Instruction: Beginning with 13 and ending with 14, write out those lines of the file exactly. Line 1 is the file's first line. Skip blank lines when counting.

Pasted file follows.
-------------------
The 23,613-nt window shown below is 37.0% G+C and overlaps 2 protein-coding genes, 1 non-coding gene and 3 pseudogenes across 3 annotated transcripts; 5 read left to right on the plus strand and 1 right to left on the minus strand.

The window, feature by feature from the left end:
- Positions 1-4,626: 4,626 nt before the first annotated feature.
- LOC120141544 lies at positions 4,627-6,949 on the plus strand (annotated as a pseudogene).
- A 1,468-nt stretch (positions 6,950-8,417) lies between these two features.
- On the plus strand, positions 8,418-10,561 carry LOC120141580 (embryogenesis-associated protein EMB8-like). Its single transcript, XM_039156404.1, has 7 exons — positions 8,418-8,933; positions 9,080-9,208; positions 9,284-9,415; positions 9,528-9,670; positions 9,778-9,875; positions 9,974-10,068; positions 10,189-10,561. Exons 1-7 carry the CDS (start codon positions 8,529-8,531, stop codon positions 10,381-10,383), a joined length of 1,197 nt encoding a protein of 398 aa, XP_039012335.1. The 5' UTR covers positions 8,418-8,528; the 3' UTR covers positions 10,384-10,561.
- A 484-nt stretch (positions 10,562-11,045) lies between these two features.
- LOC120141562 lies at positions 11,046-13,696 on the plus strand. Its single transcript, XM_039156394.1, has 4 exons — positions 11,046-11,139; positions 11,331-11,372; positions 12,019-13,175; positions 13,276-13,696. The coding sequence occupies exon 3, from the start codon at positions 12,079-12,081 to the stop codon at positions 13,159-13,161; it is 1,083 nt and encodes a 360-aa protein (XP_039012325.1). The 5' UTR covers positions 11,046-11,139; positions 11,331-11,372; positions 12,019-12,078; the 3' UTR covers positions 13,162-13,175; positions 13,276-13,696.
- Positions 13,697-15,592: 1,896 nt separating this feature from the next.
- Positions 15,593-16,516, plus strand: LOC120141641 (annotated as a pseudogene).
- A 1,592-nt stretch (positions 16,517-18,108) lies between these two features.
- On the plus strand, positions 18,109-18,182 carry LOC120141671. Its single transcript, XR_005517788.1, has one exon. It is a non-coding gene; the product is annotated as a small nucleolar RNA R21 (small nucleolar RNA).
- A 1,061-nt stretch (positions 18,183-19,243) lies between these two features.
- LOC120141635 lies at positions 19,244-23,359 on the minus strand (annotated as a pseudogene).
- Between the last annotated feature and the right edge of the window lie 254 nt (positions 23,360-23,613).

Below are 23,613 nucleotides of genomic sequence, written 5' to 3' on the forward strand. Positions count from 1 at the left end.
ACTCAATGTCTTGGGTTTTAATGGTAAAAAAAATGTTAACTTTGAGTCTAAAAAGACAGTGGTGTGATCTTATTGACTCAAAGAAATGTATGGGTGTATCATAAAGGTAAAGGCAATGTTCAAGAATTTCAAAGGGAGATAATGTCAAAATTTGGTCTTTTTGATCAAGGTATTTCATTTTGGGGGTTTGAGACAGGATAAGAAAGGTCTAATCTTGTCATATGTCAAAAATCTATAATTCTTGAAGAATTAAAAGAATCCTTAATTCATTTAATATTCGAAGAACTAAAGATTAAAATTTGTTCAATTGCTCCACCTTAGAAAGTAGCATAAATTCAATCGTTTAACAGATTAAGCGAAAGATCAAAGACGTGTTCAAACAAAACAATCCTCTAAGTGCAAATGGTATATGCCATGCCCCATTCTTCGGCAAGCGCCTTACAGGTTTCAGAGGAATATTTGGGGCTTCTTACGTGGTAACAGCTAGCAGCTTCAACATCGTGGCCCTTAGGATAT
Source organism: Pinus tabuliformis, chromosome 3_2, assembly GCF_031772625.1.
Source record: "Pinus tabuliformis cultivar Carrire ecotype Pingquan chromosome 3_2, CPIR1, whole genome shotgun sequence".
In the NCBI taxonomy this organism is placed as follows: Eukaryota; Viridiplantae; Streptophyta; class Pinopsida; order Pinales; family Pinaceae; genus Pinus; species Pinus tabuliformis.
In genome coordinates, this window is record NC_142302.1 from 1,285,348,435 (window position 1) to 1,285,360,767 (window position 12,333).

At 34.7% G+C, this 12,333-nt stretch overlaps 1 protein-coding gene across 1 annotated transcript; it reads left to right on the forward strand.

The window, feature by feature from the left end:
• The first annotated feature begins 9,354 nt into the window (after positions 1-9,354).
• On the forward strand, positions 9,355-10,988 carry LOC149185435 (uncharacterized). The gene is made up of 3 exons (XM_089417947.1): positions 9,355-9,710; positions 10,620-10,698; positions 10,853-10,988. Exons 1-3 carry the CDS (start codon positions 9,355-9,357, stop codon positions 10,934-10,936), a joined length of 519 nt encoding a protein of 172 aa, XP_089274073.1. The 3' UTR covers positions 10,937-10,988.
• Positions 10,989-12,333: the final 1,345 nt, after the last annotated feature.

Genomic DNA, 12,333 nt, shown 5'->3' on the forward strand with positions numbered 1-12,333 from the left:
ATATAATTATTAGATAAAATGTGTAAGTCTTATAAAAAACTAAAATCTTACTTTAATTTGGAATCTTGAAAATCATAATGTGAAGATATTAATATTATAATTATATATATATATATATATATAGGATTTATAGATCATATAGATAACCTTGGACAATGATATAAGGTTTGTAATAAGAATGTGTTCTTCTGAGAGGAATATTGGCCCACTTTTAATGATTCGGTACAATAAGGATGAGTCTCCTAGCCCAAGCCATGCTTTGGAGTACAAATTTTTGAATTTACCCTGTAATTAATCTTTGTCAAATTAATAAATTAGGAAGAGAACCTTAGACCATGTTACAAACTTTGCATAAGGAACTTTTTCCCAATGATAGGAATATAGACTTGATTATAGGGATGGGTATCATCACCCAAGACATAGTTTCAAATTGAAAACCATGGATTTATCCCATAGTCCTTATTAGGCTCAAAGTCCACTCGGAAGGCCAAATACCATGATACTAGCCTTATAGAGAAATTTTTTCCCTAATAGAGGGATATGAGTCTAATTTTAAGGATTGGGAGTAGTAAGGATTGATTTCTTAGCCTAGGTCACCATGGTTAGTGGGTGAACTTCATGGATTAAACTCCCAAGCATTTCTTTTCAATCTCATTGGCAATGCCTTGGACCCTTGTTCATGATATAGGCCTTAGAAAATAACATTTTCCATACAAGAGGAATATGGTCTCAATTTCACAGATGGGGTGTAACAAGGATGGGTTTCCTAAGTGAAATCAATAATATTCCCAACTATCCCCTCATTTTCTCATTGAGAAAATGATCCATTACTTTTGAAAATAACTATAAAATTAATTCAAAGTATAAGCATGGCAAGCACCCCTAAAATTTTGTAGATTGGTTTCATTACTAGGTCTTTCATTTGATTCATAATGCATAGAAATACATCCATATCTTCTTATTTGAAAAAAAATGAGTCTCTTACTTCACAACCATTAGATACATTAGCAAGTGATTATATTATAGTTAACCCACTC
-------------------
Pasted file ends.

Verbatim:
- A 1,061-nt stretch (positions 18,183-19,243) lies between these two features.
- LOC120141635 lies at positions 19,244-23,359 on the minus strand (annotated as a pseudogene).